France: First case of severe reinfection with the South African variant of the coronavirus worries.
Four months after a mild Sars-CoV-2 infection, spontaneously cured, a man is again diagnosed positive, this time, for the new South African variant, developing an acute respiratory distress syndrome and requiring treatment—resuscitation by intubation and mechanical ventilation. The question of immunity and its duration is far from being resolved.
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The team of the intensive medicine and resuscitation department of the Louis-Mourier AP-HP hospital, headed by Prof. Jean-Damien Ricard, of the University of Paris and Inserm, reports the first serious case of a patient reinfected with the South African variant 501Y.V2 of SARS-CoV-2, a few months after an early infection with SARS-CoV-2. This first case of reinfection by the South African variant was the subject of a publication on February 10, 2021, in the journal Clinical Infectious Diseases.
Acquiring collective immunity today seems the only possible way out of the Covid-19 epidemic. However, doubts persist as to the duration and robustness of immunity against this coronavirus. Proceedings of reinfection by the virus after an original episode have been described but to date remain relatively rare, and most of the time, mild. The recent emergence of new variants carrying mutations that give them certain selective advantages (greater contagiousness, increased virulence and the ability to evade the immune system) raises further concerns.
The fear of the possibility of reinfection or infections with these new variants despite vaccination is starting to emerge
These new variants, called “English”, “South African” or “Brazilian” depending on the country in which they were first described, are currently associated with a further increase in the incidence and mortality associated with Covid-19. The fear of a possibility of reinfection or infections with these new variants despite vaccination is beginning to emerge.
More certainties on protective immunity
The team of Professor Jean-Damien Ricard, administrator of the intensive medicine and resuscitation service at the Louis-Mourier AP-HP hospital, recently operated on a 58-year-old patient with no significant history who presented in September 2020 the first episode. Mild Covid-19 (moderate fever and respiratory discomfort), confirmed by RT-PCR. This first episode resolved spontaneously, and two negative PCR tests confirmed the cure in December 2020.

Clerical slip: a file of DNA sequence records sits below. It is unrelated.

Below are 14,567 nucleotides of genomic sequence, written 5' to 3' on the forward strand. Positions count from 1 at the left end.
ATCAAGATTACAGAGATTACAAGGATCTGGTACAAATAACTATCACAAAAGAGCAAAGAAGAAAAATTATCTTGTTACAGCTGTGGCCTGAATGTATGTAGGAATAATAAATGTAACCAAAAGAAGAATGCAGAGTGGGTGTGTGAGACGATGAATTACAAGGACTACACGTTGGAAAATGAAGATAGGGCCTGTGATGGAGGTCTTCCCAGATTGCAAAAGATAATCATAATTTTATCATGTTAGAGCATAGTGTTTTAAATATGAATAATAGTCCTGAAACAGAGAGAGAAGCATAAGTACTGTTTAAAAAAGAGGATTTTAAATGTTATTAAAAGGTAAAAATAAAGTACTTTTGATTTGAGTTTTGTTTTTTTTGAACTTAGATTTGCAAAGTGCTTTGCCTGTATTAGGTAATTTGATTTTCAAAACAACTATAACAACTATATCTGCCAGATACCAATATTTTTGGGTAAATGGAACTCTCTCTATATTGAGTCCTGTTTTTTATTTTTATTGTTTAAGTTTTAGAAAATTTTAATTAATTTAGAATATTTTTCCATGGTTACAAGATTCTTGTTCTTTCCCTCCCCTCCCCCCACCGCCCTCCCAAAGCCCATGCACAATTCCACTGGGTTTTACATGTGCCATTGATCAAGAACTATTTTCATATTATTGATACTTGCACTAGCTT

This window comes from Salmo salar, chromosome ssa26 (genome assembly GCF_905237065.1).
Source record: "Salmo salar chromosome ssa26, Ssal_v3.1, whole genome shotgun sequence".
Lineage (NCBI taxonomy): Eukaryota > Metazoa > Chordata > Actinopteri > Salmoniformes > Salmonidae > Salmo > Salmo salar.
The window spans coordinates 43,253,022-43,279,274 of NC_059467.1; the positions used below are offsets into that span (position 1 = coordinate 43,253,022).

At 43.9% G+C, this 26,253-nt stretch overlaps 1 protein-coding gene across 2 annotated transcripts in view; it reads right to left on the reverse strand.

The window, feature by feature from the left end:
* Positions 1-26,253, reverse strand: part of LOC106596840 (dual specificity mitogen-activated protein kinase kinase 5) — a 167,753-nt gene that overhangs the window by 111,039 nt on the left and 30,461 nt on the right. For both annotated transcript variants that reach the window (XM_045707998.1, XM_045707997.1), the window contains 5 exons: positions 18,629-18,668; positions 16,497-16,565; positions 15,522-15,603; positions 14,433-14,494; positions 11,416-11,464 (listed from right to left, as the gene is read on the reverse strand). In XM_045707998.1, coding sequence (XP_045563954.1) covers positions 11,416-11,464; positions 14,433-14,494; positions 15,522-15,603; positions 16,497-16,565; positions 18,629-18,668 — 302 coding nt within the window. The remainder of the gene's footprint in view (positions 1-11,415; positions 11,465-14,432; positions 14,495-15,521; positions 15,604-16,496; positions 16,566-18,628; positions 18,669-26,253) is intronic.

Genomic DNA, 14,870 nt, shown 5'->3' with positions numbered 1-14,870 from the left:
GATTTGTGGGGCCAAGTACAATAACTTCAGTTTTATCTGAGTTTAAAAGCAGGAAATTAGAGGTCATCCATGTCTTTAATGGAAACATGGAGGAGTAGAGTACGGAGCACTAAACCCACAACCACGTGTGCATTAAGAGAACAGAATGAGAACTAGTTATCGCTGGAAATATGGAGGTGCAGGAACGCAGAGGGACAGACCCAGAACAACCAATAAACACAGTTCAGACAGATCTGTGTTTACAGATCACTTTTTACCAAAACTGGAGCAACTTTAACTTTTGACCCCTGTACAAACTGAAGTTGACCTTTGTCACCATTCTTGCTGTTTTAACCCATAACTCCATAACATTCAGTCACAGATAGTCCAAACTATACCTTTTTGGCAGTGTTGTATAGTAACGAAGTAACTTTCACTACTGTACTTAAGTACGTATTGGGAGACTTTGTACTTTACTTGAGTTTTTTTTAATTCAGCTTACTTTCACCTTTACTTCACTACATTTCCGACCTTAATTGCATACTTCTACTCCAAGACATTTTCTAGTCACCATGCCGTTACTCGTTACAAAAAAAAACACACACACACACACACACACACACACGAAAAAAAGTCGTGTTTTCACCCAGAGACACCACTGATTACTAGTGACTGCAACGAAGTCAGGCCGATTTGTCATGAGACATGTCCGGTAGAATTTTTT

In January 2021, the patient was readmitted to Louis-Mourier AP-HP hospital’s emergency room for a recurrence of fever with respiratory discomfort. The SARS-COV-2 PCR test is again positive. The sequencing of the virus, carried out in the virology department headed by Prof. Diane Descamps within the Bichat-Claude-Bernard AP-HP hospital, shows mutations characteristic of the South African variant 501Y.V2. The patient quickly evolved acute respiratory distress syndrome requiring intensive care by intubation and mechanical ventilation. He had no biological stigma of immunosuppression.
The SARS-CoV-2 serology at the start of hospitalization was positive, suggesting that the immunity developed after the first infection did not prevent reinfection by the South African variant. The virus responsible for the first infectious episode could not be sequenced. However, the early infection occurrence one month before the first description of the 501Y-V2 variant in South Africa, and three months before its first report in France, rules out the possibility of a recurrence of the early infection.
France : Reinfections despite the Presence of Antibodies
Doctors Noémie Zucman and Fabrice Uhel, therefore, the report in this work, the first description of severe reinfection by the new South African variant of the SARS-Cov2 virus. While epidemiological and experimental data suggest that an early infection can induce adequate protective immunity for at least six months, Confirmed cases of reinfection despite the significant presence in the blood of neutralizing antibodies have been reported.
The impact of mutations on the effectiveness of vaccines is not yet clearly established. The South African variant 501Y-V2 has rapidly spread throughout the world since December 2020. It is characterized by mutations in the regions encoding the Spike protein, which give it greater contagiousness. The impact of mutations on the efficacy of vaccines is not yet clearly established.
While waiting for additional scientific data to assess better the cross-immunity and the efficacy of vaccines against the new variants of SARS-CoV-2, the greatest caution remains in order, and strict compliance with the barrier rules remains a rule. Essential, including in people who have been vaccinated or have already had the first episode of Covid-19.